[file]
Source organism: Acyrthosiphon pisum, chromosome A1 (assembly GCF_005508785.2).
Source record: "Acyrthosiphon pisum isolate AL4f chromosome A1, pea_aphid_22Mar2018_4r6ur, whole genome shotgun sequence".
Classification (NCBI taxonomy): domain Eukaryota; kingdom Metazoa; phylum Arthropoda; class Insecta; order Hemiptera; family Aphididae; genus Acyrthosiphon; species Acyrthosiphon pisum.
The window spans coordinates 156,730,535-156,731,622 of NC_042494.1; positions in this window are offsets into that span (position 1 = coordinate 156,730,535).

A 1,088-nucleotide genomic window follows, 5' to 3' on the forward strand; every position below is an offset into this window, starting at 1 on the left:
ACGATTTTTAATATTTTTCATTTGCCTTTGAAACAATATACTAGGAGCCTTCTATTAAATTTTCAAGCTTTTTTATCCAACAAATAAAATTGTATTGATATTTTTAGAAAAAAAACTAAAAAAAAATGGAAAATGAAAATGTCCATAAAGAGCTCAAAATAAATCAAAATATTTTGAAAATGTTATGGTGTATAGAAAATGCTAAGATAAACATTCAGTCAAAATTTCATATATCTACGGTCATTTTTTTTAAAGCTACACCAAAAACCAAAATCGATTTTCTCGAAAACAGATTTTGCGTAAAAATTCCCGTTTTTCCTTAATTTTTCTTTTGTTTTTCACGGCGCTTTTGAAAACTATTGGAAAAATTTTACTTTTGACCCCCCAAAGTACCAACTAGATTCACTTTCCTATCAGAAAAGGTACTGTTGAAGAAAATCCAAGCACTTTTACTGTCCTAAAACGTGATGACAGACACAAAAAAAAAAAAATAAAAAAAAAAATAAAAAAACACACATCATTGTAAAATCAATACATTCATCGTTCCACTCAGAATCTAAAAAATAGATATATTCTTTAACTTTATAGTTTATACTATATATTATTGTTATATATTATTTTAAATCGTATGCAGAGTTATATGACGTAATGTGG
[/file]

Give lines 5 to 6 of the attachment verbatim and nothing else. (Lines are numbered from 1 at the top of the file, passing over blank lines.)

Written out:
A 1,088-nucleotide genomic window follows, 5' to 3' on the forward strand; every position below is an offset into this window, starting at 1 on the left:
ACGATTTTTAATATTTTTCATTTGCCTTTGAAACAATATACTAGGAGCCTTCTATTAAATTTTCAAGCTTTTTTATCCAACAAATAAAATTGTATTGATATTTTTAGAAAAAAAACTAAAAAAAAATGGAAAATGAAAATGTCCATAAAGAGCTCAAAATAAATCAAAATATTTTGAAAATGTTATGGTGTATAGAAAATGCTAAGATAAACATTCAGTCAAAATTTCATATATCTACGGTCATTTTTTTTAAAGCTACACCAAAAACCAAAATCGATTTTCTCGAAAACAGATTTTGCGTAAAAATTCCCGTTTTTCCTTAATTTTTCTTTTGTTTTTCACGGCGCTTTTGAAAACTATTGGAAAAATTTTACTTTTGACCCCCCAAAGTACCAACTAGATTCACTTTCCTATCAGAAAAGGTACTGTTGAAGAAAATCCAAGCACTTTTACTGTCCTAAAACGTGATGACAGACACAAAAAAAAAAAAATAAAAAAAAAAATAAAAAAACACACATCATTGTAAAATCAATACATTCATCGTTCCACTCAGAATCTAAAAAATAGATATATTCTTTAACTTTATAGTTTATACTATATATTATTGTTATATATTATTTTAAATCGTATGCAGAGTTATATGACGTAATGTGG